However, there are some indications that the mitzvah of sanctifying the new month does not affect the entire dimension of time. First of all, even during the period of our history that the months were fixed by witnesses in front of a beit din (rabbinical court), the mitzvah of sanctification would take place only if the month arrived “in time.” If not, and it became necessary to add a day to the previous month, then the mitzvah of sanctification did not take place. Moreover, since we have now begun to fix the dates of the Jewish calendar according to mathematical calculation, the mitzvah of kiddush hachodesh has not taken place recently at all. Yet, the principle that the entire creation took place for the sake of the Jewish nation and for the sake of the Torah demands that both time and space require constant and thorough sanctification.

The explanation, though, is as follows. When we perform a mitzvah in space, taking an object such as an animal skin, and transforming it into an article of holiness, we affect and influence not only that article, but every article in its category. By fulfilling a mitzvah with an animal skin, for example, we elevate the entire animal kingdom. By taking an etrog and the other three species and fulfilling the mitzvoth of Succot, we elevate the entire plant kingdom. And the same is true of Kiddush hachodesh. By sanctifying the new month, we elevate the entire dimension of time. Even though we act on only a detail of each category and kingdom, our act has the power to refine and elevate the entire category. So, even though Kiddush hachodesh applies only to some months and only to the period of time when the month has sanctified by witnesses in front of a beit din, nevertheless it had the ability to affect and elevate time forever.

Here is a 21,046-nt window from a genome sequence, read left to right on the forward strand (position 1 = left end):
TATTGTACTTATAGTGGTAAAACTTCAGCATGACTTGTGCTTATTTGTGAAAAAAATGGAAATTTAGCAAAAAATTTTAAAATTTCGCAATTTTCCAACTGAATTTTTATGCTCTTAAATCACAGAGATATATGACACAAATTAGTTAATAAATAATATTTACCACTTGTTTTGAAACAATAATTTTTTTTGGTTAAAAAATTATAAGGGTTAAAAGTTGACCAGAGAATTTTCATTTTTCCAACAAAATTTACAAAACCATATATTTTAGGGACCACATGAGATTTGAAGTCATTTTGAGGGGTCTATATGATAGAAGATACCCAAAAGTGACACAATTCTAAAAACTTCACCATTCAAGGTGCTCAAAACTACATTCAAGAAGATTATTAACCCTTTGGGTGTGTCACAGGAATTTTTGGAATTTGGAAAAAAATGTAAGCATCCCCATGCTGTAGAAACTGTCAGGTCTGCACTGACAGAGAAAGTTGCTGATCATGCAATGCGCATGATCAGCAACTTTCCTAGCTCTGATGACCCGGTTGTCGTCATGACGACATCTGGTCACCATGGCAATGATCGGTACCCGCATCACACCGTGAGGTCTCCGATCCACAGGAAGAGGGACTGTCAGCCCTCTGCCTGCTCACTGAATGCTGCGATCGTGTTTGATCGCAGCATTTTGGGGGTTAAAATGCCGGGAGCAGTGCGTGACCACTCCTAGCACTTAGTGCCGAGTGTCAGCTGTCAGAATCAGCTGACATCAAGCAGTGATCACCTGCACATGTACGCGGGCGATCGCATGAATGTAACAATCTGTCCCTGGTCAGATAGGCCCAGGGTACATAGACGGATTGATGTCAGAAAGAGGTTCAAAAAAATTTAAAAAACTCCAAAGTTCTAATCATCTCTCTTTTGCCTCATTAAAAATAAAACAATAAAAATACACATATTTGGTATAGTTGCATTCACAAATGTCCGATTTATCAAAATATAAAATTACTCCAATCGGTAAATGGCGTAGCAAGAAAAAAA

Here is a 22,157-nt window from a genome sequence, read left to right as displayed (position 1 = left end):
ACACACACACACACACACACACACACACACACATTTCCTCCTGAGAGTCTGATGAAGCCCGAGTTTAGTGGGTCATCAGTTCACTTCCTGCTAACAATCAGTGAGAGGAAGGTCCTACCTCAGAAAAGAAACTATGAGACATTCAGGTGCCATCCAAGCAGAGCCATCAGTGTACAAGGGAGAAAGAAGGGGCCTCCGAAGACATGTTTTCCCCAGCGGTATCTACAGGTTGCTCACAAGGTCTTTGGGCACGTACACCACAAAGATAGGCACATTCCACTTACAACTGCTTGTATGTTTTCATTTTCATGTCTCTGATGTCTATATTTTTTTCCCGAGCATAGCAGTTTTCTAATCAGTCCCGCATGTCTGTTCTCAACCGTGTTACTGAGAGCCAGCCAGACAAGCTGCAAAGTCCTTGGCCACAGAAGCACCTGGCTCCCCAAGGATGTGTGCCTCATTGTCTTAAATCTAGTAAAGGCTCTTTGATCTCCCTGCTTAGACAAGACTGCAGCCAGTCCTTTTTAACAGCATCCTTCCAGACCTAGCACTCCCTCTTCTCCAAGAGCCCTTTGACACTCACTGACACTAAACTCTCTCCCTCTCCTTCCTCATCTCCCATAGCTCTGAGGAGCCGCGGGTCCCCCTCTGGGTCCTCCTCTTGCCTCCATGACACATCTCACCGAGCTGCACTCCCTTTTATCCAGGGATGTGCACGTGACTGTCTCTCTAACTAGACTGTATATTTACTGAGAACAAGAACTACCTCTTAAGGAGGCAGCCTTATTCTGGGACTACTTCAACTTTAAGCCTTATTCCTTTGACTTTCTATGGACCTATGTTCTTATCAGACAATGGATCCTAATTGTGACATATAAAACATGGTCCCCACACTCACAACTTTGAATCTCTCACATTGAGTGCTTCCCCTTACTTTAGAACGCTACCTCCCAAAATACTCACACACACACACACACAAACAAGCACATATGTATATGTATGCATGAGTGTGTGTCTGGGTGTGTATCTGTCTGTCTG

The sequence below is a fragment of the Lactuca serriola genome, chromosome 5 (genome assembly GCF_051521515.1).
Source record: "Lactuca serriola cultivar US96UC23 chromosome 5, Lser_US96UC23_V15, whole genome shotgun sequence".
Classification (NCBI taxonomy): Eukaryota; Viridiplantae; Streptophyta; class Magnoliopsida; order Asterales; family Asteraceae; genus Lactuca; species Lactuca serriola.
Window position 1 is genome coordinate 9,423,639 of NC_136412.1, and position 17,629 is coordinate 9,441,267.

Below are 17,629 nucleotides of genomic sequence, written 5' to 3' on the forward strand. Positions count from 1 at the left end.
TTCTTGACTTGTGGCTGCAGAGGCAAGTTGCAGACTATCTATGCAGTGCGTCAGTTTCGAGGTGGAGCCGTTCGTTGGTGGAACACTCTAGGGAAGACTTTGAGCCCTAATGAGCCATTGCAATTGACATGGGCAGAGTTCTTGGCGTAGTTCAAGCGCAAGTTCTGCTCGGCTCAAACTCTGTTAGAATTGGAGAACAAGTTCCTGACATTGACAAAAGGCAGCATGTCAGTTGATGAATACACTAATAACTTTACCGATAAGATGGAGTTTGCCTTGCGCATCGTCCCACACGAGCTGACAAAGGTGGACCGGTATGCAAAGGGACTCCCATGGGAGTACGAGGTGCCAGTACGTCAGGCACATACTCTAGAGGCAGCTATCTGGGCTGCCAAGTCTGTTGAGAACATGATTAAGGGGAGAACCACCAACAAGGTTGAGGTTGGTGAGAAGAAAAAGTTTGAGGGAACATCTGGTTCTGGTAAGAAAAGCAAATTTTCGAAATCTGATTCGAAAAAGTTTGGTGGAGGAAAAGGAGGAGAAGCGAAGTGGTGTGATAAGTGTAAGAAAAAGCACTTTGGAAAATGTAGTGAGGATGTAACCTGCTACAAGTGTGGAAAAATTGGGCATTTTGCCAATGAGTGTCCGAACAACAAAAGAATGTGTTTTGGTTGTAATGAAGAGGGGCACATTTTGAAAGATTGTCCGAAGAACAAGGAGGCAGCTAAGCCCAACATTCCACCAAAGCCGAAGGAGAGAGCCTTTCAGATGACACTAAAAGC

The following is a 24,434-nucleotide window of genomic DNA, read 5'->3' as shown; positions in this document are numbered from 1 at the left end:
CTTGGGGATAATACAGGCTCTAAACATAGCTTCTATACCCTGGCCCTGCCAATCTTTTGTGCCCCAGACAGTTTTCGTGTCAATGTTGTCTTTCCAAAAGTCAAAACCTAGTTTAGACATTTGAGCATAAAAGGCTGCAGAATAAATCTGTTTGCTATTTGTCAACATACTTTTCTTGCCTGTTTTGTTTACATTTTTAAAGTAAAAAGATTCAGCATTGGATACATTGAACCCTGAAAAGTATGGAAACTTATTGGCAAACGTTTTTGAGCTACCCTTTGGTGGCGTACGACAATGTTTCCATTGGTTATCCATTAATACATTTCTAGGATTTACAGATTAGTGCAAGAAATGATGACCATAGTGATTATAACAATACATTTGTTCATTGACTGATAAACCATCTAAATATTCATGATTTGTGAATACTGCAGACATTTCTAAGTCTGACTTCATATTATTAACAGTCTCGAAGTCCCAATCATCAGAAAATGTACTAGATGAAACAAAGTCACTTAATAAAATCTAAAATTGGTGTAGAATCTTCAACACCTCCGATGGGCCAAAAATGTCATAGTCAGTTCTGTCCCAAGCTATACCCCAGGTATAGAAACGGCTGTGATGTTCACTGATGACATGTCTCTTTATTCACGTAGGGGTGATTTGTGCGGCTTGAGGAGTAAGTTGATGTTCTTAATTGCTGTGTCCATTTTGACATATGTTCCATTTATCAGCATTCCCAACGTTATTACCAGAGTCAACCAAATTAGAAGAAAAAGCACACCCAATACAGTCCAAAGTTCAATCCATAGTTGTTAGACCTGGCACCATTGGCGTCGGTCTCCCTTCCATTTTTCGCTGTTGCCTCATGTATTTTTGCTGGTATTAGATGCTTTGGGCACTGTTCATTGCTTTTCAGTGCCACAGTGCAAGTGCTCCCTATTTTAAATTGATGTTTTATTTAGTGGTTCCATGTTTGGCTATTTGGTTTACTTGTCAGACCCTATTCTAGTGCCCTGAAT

Now we can understand the connection between the first quarter of the Torah, and the first mitzvah. The first quarter of the Torah, recording the lives and stories of our patriarchs and matriarchs, as well the exodus, is all about sanctifying space. Rashi explained that the beginning of the Torah seeks to establish the connection between the Jewish people and the land of Israel. It is all about bringing holiness and sanctity into the dimension of space – the land of Israel. The mitzvah of Kiddush hachodesh – sanctifying the new month – is about time. It seeks to establish the ability of the Jews to sanctify all of creation by doing a mitzvah in the realm of time. And that mitzvah occurs in the Torah in this parsha, just as the exodus from Egypt is climaxing. The plan is for the Jews to soon enter the land of Israel and fulfill mitzvoth in the category of space, but in order to do that they must first sanctify the dimension of time. And that is why Kiddush hachodesh appears in our parsha, just before the Jews prepare to leave Egypt, receive the Torah, and enter the land of Israel.

For a longer more detailed version, go to

Adopted from Likutei Sichot of the Lubavitcher Rebbe, vol. 26, pp. 59-68